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Uncontrollable Events In To Kill A Mockingbird

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Unexpected and uncontrollable events have a way of creeping into people’s lives and causing a wave of emotions that will affect the way a person lives the rest of their life. In her award-winning novel, To Kill a Mockingbird, Harper Lee address issues by looking at them through the eyes of a child. The story follows six-year-old Scout Finch as she grows up in Maycomb, Alabama during the great depression. Harper Lee writes for several events throughout the book test Scouts morals in order to call attention to how interactions shape a person. By learning from others, Scout grows to understand the intricacies of the human relationship.
Knowledge is the determining factor in conflict. Even if lost, as long as something is gained then it was a positive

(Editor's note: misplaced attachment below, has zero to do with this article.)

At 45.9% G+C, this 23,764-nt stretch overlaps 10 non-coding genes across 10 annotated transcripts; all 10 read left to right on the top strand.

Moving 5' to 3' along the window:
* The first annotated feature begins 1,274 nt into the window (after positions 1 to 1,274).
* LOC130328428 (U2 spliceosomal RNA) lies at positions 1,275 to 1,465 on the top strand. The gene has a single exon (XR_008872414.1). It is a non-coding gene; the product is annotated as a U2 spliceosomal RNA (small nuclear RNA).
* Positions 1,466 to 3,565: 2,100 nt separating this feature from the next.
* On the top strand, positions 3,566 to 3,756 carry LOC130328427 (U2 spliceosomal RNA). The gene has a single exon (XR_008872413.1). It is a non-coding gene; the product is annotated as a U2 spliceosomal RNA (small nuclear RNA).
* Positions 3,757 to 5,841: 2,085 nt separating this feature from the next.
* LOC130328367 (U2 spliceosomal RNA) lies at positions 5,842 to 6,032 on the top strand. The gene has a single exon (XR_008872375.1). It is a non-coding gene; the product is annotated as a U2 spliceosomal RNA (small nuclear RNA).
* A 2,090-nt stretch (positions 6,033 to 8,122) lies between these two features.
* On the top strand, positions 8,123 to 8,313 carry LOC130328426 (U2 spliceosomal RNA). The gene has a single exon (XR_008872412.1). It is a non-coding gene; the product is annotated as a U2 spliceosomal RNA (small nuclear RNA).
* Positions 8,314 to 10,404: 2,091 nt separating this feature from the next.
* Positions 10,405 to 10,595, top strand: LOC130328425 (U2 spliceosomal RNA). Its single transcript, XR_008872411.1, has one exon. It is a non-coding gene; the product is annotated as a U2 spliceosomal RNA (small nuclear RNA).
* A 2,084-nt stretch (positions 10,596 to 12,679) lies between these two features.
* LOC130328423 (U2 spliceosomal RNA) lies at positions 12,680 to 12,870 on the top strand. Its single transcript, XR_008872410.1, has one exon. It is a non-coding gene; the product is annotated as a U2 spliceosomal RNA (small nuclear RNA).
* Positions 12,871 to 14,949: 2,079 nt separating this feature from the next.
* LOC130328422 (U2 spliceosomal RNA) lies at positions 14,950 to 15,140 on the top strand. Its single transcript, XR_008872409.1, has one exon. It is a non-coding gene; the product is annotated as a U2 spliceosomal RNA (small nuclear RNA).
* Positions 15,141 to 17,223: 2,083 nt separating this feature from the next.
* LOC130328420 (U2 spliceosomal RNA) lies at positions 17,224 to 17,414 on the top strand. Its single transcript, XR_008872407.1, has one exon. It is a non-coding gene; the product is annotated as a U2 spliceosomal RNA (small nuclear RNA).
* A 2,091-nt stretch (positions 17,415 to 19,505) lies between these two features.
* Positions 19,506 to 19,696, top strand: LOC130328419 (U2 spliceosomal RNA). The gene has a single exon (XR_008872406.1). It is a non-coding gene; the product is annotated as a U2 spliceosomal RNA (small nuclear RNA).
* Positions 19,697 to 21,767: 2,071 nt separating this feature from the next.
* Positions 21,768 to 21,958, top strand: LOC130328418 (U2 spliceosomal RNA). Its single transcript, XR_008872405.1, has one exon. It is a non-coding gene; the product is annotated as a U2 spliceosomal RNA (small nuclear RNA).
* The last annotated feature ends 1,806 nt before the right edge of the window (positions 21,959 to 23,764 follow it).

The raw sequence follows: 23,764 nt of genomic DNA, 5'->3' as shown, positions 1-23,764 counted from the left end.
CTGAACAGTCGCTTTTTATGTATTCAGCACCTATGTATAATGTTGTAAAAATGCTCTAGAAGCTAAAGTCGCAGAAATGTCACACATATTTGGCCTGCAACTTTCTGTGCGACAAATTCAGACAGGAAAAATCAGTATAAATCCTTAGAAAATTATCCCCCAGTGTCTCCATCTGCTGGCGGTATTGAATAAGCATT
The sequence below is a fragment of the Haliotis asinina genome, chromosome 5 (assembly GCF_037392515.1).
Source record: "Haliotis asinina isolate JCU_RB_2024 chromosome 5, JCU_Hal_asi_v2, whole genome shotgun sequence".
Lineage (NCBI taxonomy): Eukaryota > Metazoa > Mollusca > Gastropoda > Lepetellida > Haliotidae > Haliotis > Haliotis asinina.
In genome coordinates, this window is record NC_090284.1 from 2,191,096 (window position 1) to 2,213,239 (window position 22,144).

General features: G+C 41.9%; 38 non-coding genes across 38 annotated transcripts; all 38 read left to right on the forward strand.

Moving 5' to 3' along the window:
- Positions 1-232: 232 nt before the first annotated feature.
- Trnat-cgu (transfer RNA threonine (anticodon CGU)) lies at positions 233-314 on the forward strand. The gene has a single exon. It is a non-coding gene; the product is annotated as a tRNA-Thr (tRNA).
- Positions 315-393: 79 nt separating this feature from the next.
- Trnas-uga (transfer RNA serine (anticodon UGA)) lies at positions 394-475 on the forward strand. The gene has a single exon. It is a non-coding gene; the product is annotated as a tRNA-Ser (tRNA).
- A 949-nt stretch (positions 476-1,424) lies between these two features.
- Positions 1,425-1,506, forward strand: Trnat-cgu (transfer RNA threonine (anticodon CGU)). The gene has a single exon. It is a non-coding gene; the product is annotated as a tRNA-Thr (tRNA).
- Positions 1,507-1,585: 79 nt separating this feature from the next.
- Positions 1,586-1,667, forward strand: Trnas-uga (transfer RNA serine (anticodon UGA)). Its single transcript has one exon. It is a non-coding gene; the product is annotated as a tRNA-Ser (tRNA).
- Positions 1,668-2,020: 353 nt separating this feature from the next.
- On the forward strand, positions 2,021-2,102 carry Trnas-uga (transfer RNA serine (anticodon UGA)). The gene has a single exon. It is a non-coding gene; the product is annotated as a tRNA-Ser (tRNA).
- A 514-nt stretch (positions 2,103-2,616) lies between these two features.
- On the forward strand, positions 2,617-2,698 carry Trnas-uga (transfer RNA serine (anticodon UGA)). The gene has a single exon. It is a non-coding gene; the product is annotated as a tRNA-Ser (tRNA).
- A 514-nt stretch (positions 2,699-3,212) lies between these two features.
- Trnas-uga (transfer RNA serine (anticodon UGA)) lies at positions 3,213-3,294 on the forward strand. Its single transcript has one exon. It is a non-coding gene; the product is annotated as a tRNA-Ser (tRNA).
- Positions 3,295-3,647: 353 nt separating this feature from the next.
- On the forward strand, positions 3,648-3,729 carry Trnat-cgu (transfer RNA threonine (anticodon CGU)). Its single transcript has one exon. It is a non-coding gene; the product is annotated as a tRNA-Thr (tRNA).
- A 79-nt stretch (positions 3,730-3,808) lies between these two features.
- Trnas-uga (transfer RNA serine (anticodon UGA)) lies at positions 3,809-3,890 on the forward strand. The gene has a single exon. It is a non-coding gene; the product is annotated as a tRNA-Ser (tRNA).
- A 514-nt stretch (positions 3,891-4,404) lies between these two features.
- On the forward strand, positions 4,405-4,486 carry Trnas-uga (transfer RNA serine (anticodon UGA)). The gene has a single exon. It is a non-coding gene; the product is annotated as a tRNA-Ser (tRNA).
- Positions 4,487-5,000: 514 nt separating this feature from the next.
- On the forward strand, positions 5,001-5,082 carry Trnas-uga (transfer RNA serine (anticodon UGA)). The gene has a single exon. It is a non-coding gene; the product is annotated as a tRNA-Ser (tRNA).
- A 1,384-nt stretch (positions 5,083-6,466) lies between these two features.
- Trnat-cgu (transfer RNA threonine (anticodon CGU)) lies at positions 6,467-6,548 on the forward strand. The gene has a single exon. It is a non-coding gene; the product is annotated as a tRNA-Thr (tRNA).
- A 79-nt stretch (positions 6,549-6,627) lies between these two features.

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With reference to the church, she says, "You ain't got no business bringin' white chillun here," and Calpurnia retorts, "It's the same God, ain't it" (119). Calpurnia's knowledge surpasses that of Lula's which is why she was able to easily win the argument. This is the first time Scout is the target of racism. Before Scout would have physically fought anyone who spoke to her that way but Calpurnia stepped in and showed her a different way. From this encounter, she learns that knowledge gains superiority without bias. Aunt Alexandra and Dill battle over their difference of values. Dill "had taken thirteen dollars from his mother's purse, caught the nine o'clock from Meridian and got off at Maycomb Junction" (140). Dill flees his abusive home searching for happiness, but Alexandra avoids happiness to maintain her status. Dill is much less knowledgeable because he has not yet been influenced by the world, but Alexandra has allowed the influence to negatively impact her life. Scout learns from this that knowledge of the world is
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